Cyprus president says depositors had to pay to avoid bankruptcy
NICOSIA, March 16 (Reuters) - Cypriot President Nicos Anastasiades said on Saturday a levy on bank depositors was a painful decision he had to make in order to obtain financial aid, or else the island's economy would have gone bankrupt.
Anastasiades, elected three weeks ago with a pledge to negotiate a swift bailout, said refusal to agree to terms would have led to the collapse of the island's two largest banks.
The president said he would make a state address on Sunday, when the island's parliament was scheduled to meet in an emergency session to decide whether to approve the measure.
The eastern Mediterranean nation becomes the fifth country after Greece, Ireland, Portugal and Spain to turn to the euro zone for financial aid.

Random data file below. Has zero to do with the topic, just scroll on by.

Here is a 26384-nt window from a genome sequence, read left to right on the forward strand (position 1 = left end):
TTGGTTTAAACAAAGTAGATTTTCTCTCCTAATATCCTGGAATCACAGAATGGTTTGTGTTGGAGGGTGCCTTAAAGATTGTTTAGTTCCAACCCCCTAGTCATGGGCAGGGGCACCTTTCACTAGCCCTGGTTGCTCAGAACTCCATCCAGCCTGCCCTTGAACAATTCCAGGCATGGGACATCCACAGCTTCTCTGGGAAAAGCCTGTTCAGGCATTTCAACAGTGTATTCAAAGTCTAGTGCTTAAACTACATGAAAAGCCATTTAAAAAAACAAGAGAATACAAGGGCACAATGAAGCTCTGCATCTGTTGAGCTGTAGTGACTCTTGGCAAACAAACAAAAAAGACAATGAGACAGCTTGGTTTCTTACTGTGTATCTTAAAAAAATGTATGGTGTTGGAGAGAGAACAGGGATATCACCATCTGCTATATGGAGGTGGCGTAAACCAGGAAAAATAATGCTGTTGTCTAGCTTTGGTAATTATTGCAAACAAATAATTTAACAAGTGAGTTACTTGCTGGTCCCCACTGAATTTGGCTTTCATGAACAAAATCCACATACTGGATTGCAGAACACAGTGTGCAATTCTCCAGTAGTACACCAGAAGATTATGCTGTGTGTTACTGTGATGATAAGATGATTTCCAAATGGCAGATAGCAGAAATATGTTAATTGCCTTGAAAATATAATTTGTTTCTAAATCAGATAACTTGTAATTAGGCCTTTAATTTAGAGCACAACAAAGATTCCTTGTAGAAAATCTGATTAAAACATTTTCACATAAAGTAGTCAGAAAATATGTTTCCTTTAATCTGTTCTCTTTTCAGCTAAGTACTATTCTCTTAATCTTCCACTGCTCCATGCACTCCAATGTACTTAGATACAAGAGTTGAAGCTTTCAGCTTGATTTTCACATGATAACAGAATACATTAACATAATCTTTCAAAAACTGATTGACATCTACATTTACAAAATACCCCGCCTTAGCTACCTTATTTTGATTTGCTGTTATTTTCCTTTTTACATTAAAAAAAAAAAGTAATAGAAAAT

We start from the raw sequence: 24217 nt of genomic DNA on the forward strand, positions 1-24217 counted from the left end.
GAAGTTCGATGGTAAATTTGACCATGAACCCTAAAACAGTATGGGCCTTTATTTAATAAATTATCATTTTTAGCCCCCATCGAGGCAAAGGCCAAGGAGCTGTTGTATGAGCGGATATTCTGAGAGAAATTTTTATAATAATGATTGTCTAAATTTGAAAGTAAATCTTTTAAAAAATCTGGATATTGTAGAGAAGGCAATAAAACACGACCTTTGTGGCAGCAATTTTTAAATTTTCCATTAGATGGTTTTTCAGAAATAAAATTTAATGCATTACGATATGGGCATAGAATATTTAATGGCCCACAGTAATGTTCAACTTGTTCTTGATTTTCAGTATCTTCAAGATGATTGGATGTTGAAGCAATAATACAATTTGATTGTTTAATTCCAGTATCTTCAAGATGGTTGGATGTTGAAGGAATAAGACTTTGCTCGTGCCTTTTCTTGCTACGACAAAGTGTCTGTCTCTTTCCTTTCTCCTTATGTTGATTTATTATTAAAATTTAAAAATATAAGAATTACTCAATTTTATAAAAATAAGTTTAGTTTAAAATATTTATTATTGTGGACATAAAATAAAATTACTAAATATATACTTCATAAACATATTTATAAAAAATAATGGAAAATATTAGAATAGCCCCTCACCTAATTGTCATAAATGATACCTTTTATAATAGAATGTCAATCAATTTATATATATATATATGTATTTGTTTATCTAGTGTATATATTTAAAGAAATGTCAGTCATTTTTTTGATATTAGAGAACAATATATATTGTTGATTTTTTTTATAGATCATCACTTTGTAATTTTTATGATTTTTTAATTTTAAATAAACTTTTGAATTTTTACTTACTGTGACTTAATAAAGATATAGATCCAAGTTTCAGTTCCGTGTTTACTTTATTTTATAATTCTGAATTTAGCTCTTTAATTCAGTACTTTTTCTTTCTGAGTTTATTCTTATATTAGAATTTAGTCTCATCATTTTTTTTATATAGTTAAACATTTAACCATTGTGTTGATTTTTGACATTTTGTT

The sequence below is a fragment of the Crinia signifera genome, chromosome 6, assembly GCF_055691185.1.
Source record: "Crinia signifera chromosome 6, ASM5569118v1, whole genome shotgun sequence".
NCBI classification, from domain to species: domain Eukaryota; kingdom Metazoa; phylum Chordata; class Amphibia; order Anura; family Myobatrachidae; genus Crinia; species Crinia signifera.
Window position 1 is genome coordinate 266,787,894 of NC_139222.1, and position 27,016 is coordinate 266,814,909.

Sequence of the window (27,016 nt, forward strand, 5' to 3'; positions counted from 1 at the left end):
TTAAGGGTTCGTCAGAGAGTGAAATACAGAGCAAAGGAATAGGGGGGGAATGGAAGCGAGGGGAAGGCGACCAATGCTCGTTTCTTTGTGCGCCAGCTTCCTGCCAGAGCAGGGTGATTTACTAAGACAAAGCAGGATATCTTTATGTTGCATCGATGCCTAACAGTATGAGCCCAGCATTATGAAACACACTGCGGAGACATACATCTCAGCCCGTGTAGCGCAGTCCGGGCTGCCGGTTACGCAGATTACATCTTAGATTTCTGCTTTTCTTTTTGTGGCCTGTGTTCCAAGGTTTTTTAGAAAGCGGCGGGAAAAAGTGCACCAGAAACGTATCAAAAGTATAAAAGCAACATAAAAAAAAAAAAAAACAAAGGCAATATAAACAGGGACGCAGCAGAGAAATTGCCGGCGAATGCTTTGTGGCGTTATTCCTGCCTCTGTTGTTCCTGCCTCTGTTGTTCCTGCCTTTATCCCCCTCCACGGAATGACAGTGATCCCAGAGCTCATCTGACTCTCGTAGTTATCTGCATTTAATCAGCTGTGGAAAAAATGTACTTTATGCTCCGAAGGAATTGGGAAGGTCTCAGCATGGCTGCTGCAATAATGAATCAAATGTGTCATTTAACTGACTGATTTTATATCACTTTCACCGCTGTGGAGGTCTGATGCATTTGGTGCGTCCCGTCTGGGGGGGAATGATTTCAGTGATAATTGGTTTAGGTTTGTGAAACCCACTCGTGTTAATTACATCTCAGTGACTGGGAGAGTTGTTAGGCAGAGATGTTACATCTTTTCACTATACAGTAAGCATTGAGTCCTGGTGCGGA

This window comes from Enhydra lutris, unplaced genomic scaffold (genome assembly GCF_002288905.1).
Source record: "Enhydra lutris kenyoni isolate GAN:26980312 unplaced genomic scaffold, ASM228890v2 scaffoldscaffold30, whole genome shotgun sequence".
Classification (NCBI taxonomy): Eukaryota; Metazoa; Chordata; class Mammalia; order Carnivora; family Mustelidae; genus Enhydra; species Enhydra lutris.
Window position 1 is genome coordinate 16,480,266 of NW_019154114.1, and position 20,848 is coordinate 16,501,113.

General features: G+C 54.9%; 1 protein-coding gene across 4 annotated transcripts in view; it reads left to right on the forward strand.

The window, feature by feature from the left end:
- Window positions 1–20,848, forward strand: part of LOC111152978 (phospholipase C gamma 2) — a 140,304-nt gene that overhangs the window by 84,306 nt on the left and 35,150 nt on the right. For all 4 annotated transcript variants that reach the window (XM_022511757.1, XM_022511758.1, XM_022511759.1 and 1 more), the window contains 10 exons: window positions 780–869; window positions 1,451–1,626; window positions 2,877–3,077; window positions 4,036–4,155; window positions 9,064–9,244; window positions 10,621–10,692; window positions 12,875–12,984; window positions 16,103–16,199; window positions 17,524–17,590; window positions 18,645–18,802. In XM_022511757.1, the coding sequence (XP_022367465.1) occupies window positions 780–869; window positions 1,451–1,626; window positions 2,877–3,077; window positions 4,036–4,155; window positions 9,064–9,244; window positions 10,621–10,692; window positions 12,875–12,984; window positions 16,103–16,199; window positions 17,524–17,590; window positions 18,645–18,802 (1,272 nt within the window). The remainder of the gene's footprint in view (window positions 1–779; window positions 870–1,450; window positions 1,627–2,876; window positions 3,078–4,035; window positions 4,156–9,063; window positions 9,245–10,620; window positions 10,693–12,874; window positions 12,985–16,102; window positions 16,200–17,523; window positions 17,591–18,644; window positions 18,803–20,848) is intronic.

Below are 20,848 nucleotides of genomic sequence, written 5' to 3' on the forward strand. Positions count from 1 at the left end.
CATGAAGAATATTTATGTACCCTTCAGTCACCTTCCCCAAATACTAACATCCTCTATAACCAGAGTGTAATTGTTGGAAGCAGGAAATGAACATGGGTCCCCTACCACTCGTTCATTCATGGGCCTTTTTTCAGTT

But in a radical departure from previous aid packages - and one which triggered fury across the island - euro zone finance ministers forced Cyprus's savers to forfeit up to 10 percent of their deposits to raise almost 6 billion euros.
"On Tuesday ... we would either chose the catastrophic scenario of disorderly bankruptcy or the scenario of a painful but controlled management of the crisis," Anastasiades said in a written statement.
Had Cyprus chosen the "catastrophic scenario", he said, from Tuesday one of the two distressed banks would have ceased to operate since the European Central Bank had already decided to terminate provision of emergency liquidity assistance (ELA).
"The second bank would suspend its work, and neither could avoid collapse," he said.
Although he did not name the banks, he was referring to Cyprus Popular Bank, the recipient of the ELA facility for months, and Bank of Cyprus, the island's largest bank.
If the banks collapsed, he said, the state would be obliged to compensate depositors with a bill potentially reaching 30 billion euros, which the state would be unable to pay.
Thousands of Cypriots converged on automatic teller machines on Saturday to withdraw cash, leaving many inoperative by mid-afternoon. Co-operative credit societies, normally open for business on Saturdays, were forced to close to prevent a run on deposits.